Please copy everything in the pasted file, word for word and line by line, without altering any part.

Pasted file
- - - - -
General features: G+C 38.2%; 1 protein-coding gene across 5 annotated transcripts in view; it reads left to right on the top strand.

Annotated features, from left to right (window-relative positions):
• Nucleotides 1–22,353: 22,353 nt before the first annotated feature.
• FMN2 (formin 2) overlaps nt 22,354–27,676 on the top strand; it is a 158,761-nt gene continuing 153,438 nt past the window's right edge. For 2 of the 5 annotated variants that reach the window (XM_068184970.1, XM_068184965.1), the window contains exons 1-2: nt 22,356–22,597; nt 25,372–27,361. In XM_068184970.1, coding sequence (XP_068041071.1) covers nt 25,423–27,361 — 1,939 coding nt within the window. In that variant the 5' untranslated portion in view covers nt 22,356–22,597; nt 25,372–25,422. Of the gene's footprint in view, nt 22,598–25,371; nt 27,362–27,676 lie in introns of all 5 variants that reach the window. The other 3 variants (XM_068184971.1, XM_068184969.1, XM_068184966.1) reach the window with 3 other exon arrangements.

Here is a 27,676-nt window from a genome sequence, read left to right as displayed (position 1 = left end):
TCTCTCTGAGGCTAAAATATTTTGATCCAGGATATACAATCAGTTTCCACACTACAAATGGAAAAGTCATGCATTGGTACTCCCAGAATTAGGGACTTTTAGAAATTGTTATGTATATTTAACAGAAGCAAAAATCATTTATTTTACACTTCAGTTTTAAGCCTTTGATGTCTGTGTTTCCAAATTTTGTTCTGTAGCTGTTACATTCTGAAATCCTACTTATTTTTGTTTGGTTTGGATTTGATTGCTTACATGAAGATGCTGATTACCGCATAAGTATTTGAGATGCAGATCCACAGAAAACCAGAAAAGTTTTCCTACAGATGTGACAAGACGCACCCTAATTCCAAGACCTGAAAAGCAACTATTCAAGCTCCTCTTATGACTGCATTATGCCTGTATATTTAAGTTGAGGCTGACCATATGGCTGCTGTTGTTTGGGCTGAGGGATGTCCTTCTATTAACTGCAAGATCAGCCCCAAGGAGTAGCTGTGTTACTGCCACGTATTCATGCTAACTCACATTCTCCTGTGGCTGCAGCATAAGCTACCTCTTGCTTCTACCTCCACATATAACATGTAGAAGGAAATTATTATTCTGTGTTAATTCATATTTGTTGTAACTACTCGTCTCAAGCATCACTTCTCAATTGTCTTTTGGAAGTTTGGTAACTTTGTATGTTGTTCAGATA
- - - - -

General features: G+C 38.2%; 1 protein-coding gene across 5 annotated transcripts in view; it reads left to right on the top strand.

Annotated features, from left to right (window-relative positions):
• Nucleotides 1–22,353: 22,353 nt before the first annotated feature.
• FMN2 (formin 2) overlaps nt 22,354–27,676 on the top strand; it is a 158,761-nt gene continuing 153,438 nt past the window's right edge. For 2 of the 5 annotated variants that reach the window (XM_068184970.1, XM_068184965.1), the window contains exons 1-2: nt 22,356–22,597; nt 25,372–27,361. In XM_068184970.1, coding sequence (XP_068041071.1) covers nt 25,423–27,361 — 1,939 coding nt within the window. In that variant the 5' untranslated portion in view covers nt 22,356–22,597; nt 25,372–25,422. Of the gene's footprint in view, nt 22,598–25,371; nt 27,362–27,676 lie in introns of all 5 variants that reach the window. The other 3 variants (XM_068184971.1, XM_068184969.1, XM_068184966.1) reach the window with 3 other exon arrangements.

Here is a 27,676-nt window from a genome sequence, read left to right as displayed (position 1 = left end):
TCTCTCTGAGGCTAAAATATTTTGATCCAGGATATACAATCAGTTTCCACACTACAAATGGAAAAGTCATGCATTGGTACTCCCAGAATTAGGGACTTTTAGAAATTGTTATGTATATTTAACAGAAGCAAAAATCATTTATTTTACACTTCAGTTTTAAGCCTTTGATGTCTGTGTTTCCAAATTTTGTTCTGTAGCTGTTACATTCTGAAATCCTACTTATTTTTGTTTGGTTTGGATTTGATTGCTTACATGAAGATGCTGATTACCGCATAAGTATTTGAGATGCAGATCCACAGAAAACCAGAAAAGTTTTCCTACAGATGTGACAAGACGCACCCTAATTCCAAGACCTGAAAAGCAACTATTCAAGCTCCTCTTATGACTGCATTATGCCTGTATATTTAAGTTGAGGCTGACCATATGGCTGCTGTTGTTTGGGCTGAGGGATGTCCTTCTATTAACTGCAAGATCAGCCCCAAGGAGTAGCTGTGTTACTGCCACGTATTCATGCTAACTCACATTCTCCTGTGGCTGCAGCATAAGCTACCTCTTGCTTCTACCTCCACATATAACATGTAGAAGGAAATTATTATTCTGTGTTAATTCATATTTGTTGTAACTACTCGTCTCAAGCATCACTTCTCAATTGTCTTTTGGAAGTTTGGTAACTTTGTATGTTGTTCAGATA